When I first seen Spumco's Comic Book, I felt a Kurtzman vibe coming through some of the art. I always thought maybe you were a fan of his, but I never heard you talk about him. When I was about 13 I first seen Kurtzmans work, it blew me away! I never seen art anything like his before! Thanks, John!

Adam T said...

That 'Geek Like Me' comic hurts to look at! Nobody keeps their heads in the exact same position during a real conversation. That's just laziness.

For some really lively cartoon art checkout the early MAD comics drawn by Jack Davis. Harvey Kurtzman would do the layouts and Jack Davis would do the finished art. Jack Davis is great by himself, but without Kurtzman his stuff is sometimes kinda cluttered. Together they are the ultimate cartooning machine. They fill in each others gaps perfectly... not in a gay way or anything.

JonnyPlank said...

I don't see why people think they have to give up on good composition ideas, just because they're used in cartoony work. I mean, you could just as easily apply the exact same concepts to very realistic art, and make a very exciting and visually entertaining comic. Check out Transmetropolitan and Hip Flask: Mystery City. They aren't always the best for composition, but they have some excellent examples.

Good composition is good composition, no matter what style you put on top of it!

JSmith said...

Hey, John! Have you ever read a "Calvin and Hobbs" comic before? Those strips really have life to them. Plus, some of the facial expressions on there are to DIE for. Bill Watterson (the guy who drew them) is a great artist and one of my inspirations to be in this buisness. (You too, man!)

Sorry if you don't agree with me, but I just felt like pointing that out. Great blog, by the way! :)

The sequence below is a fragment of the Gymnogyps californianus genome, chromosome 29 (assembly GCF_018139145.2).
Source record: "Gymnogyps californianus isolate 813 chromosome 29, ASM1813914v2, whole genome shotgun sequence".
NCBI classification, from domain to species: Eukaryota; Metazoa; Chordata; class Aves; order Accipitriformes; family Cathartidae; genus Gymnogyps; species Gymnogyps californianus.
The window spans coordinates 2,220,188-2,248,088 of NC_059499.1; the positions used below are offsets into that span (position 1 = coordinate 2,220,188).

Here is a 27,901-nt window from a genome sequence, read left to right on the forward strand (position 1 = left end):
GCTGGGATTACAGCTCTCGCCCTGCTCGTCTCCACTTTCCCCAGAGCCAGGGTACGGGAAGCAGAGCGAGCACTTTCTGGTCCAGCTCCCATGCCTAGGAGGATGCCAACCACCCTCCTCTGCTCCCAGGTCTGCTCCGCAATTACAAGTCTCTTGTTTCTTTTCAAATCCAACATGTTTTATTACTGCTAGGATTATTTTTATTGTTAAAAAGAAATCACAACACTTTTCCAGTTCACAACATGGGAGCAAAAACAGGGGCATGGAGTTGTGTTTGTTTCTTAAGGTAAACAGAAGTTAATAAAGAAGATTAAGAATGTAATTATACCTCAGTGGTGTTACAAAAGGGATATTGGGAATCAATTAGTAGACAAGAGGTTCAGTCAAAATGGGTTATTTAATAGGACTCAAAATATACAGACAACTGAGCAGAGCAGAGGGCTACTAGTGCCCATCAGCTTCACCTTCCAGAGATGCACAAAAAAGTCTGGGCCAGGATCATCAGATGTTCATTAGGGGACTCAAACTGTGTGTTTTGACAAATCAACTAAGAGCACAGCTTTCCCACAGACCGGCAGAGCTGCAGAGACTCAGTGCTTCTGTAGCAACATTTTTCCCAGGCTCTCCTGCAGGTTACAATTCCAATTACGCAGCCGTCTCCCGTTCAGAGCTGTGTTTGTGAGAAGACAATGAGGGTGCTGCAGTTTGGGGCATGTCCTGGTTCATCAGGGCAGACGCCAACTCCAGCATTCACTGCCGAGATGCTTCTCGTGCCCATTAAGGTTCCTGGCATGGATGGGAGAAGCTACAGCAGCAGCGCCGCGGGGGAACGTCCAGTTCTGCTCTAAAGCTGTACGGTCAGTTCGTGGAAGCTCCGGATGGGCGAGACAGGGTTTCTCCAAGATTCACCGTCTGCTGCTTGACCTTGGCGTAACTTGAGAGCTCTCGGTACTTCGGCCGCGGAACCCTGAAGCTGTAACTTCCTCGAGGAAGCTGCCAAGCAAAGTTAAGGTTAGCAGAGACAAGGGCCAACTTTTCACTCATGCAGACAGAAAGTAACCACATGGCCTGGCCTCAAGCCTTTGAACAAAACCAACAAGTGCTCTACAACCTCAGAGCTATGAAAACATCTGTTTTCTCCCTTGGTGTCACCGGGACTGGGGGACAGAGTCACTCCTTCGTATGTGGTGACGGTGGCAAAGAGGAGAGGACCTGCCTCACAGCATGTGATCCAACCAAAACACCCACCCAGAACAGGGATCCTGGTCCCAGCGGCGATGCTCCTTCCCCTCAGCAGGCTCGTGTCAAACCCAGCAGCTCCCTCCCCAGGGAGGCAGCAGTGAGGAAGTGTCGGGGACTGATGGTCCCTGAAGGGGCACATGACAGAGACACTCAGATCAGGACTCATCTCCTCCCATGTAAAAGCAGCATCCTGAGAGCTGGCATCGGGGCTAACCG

Joseph Luster said...

Those comics are pretty amazing.

snogdog said...

Hi John and everyone else,

thanks for the great posts!

this has been great stuff....

snogdog said...

John, would you comment on the video
'games' based on cartoons - including your own?

Is it like making a shoe out of a hat?

Is motion the only thing they have in common?

Brian O. said...

Glad you're covering Harvey Kurtzman! Howzabout Pot-Shot Pete? Some of those are like a real storyboard.

Maybe someday you'll get around to breaking down his inking style. I'm still trying to get a handle on it. His brushwork adds a lot of energy, much more than his later pen art when he took himself too seriously.

Plastic Sam is fun to analyze, too. Shows how much life all the Mad comics could have had if the artists just inked over his layouts.

diego cumplido said...

I think that maybe, what happened is that too many people took Garfield and Peanuts as inspiration and just made a lot of wrong copies of those strips.

Anyway, .. what do you think of Garfield and Peanuts?...

Bob said...

plastic sam is pretty cool too, but I really enjoy Jack Cole's Plastic man more. Him and Harvey have insane lines of action that really draw your eyes across the panels.

Booo Tooons Ltd. said...

Jim Davis is a hack.

- trevor.

ChuckGnomes said...


It's so cool to see you still alive on the web. I've been a follower of your work and an inspiration for me when I was working in the animation field 10 years ago. I was one of the regular on your spumco message board too. I remember the good old Wild Cartoon Kingdom magazine with your amazing collaboration (that I still keep as 'my precious')...

Unfortunatly for me, in Canada (montreal)trad animation is not what it used to be I had to take a job in a different field but animation is still alive inside me. It is fun to see your comments about some famous animators on your blog, seems like I'm part of the old timer when you talk to the beginners..